Joseph Campbell wrote in his book “The Power of Myth“:
The power of life causes the snake to shed its skin, just as the moon sheds its shadow.
What did he mean by the moon shedding its shadow? For all worlds including the Earth and moon, night is a shadow. That is, when night falls on Earth, you’re standing within Earth’s shadow. Likewise, when you see a crescent moon in the evening sky – such as the one you’ll see on the evenings of July 21 to 24 – you’re looking at a slim fraction of moon’s dayside, and a larger fraction of its nightside. That nightside on the moon is its own shadow. Over those evenings, watch for the young moon to shed its shadow as seen from our earthly perspective – to show us more of its dayside and less of its nightside – as the moon grows in radiance in our sky.
On these late July evenings, you might also see Regulus, the brightest star in the constellation Leo the Lion, sometimes called the Lion’s Heart. This star is now heading into the sunset for another season. If you can’t see bright Regulus so near the glow of evening twilight, try sweeping with your binoculars.
The moon will be closest to Regulus from our North America perspective on July 22. For your own unique perspective from your part of the world, try Stellarium-Web.
The moon turned new on July 20, 2020. At that point, its shadowed side, or night side, faced Earth entirely, and the moon traveled across the sky with the sun during the day. The moon is said to be reborn – and a new lunation, or lunar cycle, is said to begin – at new moon.
After new moon, the moon returns as a crescent to the evening sky. When the newly born moon makes its initial appearance in the west after sunset July 21, 2020, only the slightest sliver of sunlight will be lighting up the far edge of the moon as seen from Earth. It’ll set soon after the sun.
Day by the day, a wider and brighter crescent will appear higher up at sunset, and will stay out longer after dark.
While you’re at it, enjoy the entrancing beauty of earthshine softly illuminating the nighttime side of the moon. Earthshine, which is most readily visible at the moon’s crescent phase, counts as twice-reflected sunlight, with sunlight bouncing from Earth to the moon, and then from the moon back to Earth. You know how, when it’s full moon, we on Earth see moonlight lighting up our earthly landscape? When we see a crescent moon, anyone on the moon would see a nearly full Earth. Earthlight illuminates the lunar landscape just as moonlight from a full or nearly full moon lights up our landscape.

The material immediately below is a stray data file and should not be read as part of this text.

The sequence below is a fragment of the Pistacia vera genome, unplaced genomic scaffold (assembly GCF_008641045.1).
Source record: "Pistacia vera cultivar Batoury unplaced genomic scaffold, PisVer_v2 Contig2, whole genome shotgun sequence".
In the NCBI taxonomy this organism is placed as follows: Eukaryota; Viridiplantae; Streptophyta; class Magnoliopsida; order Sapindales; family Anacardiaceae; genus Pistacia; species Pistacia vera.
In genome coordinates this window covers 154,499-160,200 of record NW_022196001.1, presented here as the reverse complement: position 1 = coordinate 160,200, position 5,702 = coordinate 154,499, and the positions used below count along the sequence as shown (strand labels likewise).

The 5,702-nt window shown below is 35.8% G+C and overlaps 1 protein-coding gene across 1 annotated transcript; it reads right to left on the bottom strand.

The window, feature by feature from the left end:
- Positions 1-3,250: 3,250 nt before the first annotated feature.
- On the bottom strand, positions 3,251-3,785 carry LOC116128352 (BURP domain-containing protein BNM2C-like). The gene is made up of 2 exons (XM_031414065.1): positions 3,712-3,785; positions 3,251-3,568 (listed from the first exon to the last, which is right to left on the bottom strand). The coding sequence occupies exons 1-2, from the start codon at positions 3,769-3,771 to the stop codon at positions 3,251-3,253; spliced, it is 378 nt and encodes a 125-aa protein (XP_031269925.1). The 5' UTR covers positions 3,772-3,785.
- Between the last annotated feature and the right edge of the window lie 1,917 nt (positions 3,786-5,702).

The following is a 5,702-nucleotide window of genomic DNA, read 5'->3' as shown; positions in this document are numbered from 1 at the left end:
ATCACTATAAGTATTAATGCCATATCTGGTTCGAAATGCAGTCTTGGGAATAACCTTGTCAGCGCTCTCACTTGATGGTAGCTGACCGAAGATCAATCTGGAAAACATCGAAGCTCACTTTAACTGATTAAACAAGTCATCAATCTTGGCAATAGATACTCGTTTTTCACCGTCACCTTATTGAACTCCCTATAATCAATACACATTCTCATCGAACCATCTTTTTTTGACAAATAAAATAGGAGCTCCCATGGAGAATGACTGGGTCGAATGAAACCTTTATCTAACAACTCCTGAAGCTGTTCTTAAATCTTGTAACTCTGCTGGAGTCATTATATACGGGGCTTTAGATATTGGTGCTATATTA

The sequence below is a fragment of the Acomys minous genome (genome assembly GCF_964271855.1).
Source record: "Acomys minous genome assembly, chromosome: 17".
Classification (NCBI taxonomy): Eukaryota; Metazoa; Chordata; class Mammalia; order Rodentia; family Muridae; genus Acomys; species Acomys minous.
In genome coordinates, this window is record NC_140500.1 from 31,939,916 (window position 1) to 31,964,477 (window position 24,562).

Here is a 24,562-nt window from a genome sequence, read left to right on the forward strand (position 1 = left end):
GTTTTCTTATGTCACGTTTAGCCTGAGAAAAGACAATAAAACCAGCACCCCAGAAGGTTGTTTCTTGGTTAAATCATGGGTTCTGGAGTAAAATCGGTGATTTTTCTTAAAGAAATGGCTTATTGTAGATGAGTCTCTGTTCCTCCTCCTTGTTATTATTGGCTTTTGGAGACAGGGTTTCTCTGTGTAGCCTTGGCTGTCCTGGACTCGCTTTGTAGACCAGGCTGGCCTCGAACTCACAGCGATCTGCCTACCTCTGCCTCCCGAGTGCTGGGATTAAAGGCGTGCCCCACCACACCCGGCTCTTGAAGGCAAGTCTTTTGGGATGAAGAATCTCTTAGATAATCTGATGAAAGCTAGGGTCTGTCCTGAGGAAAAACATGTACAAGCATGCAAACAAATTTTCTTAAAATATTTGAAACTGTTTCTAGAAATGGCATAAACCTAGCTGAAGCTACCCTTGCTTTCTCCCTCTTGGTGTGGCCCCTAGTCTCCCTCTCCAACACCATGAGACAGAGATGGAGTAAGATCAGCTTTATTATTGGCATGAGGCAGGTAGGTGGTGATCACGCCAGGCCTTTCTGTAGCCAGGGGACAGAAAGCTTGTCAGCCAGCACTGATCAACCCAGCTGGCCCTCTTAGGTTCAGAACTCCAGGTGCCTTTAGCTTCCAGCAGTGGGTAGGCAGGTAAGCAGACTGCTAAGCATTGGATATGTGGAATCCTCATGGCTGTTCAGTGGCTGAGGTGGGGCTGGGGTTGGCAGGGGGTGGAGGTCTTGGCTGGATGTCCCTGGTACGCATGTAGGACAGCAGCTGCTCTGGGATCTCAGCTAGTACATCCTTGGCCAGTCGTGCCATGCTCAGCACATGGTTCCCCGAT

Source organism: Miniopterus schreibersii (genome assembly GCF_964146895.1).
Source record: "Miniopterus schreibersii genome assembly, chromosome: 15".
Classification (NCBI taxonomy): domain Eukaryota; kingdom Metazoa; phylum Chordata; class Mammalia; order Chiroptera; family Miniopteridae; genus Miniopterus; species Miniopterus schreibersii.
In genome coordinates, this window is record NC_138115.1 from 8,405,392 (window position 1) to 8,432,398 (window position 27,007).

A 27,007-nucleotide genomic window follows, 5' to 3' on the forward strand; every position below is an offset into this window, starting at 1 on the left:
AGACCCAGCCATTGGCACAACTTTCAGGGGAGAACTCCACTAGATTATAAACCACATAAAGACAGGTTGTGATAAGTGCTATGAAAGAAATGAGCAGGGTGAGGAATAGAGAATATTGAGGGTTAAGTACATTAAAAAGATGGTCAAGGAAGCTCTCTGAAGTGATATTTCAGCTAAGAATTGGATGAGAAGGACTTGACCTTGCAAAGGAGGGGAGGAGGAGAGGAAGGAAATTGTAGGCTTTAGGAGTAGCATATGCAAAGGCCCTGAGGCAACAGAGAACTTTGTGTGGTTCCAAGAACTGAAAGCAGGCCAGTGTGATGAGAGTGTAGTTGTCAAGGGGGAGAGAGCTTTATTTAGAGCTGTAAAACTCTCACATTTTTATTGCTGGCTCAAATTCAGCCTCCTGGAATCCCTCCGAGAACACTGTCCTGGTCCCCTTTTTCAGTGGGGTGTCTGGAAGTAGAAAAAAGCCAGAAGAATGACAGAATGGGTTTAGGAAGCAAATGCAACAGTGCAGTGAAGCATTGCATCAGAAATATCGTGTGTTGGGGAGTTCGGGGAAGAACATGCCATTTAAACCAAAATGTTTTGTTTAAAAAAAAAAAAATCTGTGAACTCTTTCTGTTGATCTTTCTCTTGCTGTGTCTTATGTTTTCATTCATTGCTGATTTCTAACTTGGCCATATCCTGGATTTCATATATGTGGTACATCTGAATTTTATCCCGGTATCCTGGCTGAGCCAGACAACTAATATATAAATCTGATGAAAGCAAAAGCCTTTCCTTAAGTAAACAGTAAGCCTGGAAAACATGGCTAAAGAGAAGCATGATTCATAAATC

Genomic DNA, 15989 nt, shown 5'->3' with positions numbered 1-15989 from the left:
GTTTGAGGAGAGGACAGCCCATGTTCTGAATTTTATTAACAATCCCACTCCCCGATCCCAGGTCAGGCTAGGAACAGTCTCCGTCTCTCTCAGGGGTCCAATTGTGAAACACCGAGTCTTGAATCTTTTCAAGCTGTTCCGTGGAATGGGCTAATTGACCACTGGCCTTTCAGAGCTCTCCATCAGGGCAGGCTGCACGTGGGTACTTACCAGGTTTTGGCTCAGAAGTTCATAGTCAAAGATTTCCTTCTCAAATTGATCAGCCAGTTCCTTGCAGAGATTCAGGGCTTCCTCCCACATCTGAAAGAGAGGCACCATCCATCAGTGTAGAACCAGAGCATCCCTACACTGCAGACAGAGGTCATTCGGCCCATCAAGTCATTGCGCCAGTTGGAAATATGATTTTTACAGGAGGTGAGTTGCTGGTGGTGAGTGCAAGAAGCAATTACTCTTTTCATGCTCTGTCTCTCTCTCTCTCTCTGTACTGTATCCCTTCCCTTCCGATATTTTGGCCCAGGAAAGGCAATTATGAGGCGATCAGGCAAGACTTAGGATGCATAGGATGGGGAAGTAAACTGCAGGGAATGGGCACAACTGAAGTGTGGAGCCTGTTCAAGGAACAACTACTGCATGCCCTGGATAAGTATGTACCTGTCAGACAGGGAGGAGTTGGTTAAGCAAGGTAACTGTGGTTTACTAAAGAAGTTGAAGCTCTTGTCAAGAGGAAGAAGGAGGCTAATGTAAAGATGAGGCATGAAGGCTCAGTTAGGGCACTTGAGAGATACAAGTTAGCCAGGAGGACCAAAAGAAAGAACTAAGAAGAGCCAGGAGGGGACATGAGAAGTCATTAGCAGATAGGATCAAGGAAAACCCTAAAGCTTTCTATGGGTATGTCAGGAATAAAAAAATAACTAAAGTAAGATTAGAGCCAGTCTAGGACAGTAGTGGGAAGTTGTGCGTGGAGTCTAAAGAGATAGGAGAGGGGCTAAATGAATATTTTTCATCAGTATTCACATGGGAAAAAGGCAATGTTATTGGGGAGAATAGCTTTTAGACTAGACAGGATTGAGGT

That’s what you’re seeing when you see earthshine on a crescent moon.
In space, the moon is actually always half-lit by the sun and half-covered by its own shadow. The portion of the moon’s day side or night side that’s visible from Earth depends on the ever-changing position of the moon, relative to the sun and Earth. At new moon – when the moon swings in between the Earth and sun – the moon’s nighttime side totally faces Earth; at full moon – when the moon is opposite the sun in Earth’s sky – the moon’s daytime side totally faces Earth.
When the moon, Earth and sun make a 90 degree or right angle in space – with Earth at the vertex of this angle – then it’s either a first quarter or last quarter moon. At quarter moon, the eye perceives the moon as half-illuminated in sunshine and half-covered in the moon’s own shadow.
Because the moon moves eastward (away from the setting sun) at the rate of about 12 degrees per day, watch for the young moon to shed its shadow as it waxes from new moon to full moon during the next two weeks.
Bottom line: Watch for the waxing crescent moon – what astronomers call a young moon – in the west after sunset on July 21 to 24, 2020.